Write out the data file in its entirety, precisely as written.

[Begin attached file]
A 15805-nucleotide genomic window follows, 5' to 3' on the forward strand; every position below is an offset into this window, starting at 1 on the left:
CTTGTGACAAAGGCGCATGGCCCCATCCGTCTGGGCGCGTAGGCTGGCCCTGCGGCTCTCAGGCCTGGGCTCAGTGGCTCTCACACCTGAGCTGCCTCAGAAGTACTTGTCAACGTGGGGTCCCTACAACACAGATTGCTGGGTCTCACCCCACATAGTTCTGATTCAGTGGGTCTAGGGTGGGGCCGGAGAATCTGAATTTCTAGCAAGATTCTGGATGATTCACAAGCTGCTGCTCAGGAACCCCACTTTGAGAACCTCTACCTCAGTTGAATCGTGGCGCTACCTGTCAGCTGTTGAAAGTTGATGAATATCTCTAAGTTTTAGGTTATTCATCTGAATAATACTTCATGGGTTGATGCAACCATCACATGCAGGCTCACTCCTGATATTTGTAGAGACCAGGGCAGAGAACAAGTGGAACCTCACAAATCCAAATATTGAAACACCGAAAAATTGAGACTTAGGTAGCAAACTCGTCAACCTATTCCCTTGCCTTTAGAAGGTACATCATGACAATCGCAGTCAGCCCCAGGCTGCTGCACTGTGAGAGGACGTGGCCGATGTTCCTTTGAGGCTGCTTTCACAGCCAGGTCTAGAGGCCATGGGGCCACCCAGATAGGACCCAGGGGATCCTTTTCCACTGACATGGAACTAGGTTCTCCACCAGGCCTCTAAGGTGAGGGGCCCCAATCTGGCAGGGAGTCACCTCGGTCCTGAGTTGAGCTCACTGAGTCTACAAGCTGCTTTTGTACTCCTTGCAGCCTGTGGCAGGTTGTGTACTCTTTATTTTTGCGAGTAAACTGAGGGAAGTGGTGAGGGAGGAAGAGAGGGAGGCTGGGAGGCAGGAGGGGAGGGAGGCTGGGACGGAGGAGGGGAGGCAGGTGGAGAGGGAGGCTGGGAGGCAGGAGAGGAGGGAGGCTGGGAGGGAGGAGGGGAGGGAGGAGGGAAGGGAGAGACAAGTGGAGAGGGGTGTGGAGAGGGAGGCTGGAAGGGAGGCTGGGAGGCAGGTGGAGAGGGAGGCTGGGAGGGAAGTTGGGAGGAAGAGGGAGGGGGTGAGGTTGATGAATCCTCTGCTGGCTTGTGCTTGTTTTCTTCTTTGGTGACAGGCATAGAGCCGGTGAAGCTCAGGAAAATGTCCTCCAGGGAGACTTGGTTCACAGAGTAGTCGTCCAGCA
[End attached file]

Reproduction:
A 15805-nucleotide genomic window follows, 5' to 3' on the forward strand; every position below is an offset into this window, starting at 1 on the left:
CTTGTGACAAAGGCGCATGGCCCCATCCGTCTGGGCGCGTAGGCTGGCCCTGCGGCTCTCAGGCCTGGGCTCAGTGGCTCTCACACCTGAGCTGCCTCAGAAGTACTTGTCAACGTGGGGTCCCTACAACACAGATTGCTGGGTCTCACCCCACATAGTTCTGATTCAGTGGGTCTAGGGTGGGGCCGGAGAATCTGAATTTCTAGCAAGATTCTGGATGATTCACAAGCTGCTGCTCAGGAACCCCACTTTGAGAACCTCTACCTCAGTTGAATCGTGGCGCTACCTGTCAGCTGTTGAAAGTTGATGAATATCTCTAAGTTTTAGGTTATTCATCTGAATAATACTTCATGGGTTGATGCAACCATCACATGCAGGCTCACTCCTGATATTTGTAGAGACCAGGGCAGAGAACAAGTGGAACCTCACAAATCCAAATATTGAAACACCGAAAAATTGAGACTTAGGTAGCAAACTCGTCAACCTATTCCCTTGCCTTTAGAAGGTACATCATGACAATCGCAGTCAGCCCCAGGCTGCTGCACTGTGAGAGGACGTGGCCGATGTTCCTTTGAGGCTGCTTTCACAGCCAGGTCTAGAGGCCATGGGGCCACCCAGATAGGACCCAGGGGATCCTTTTCCACTGACATGGAACTAGGTTCTCCACCAGGCCTCTAAGGTGAGGGGCCCCAATCTGGCAGGGAGTCACCTCGGTCCTGAGTTGAGCTCACTGAGTCTACAAGCTGCTTTTGTACTCCTTGCAGCCTGTGGCAGGTTGTGTACTCTTTATTTTTGCGAGTAAACTGAGGGAAGTGGTGAGGGAGGAAGAGAGGGAGGCTGGGAGGCAGGAGGGGAGGGAGGCTGGGACGGAGGAGGGGAGGCAGGTGGAGAGGGAGGCTGGGAGGCAGGAGAGGAGGGAGGCTGGGAGGGAGGAGGGGAGGGAGGAGGGAAGGGAGAGACAAGTGGAGAGGGGTGTGGAGAGGGAGGCTGGAAGGGAGGCTGGGAGGCAGGTGGAGAGGGAGGCTGGGAGGGAAGTTGGGAGGAAGAGGGAGGGGGTGAGGTTGATGAATCCTCTGCTGGCTTGTGCTTGTTTTCTTCTTTGGTGACAGGCATAGAGCCGGTGAAGCTCAGGAAAATGTCCTCCAGGGAGACTTGGTTCACAGAGTAGTCGTCCAGCA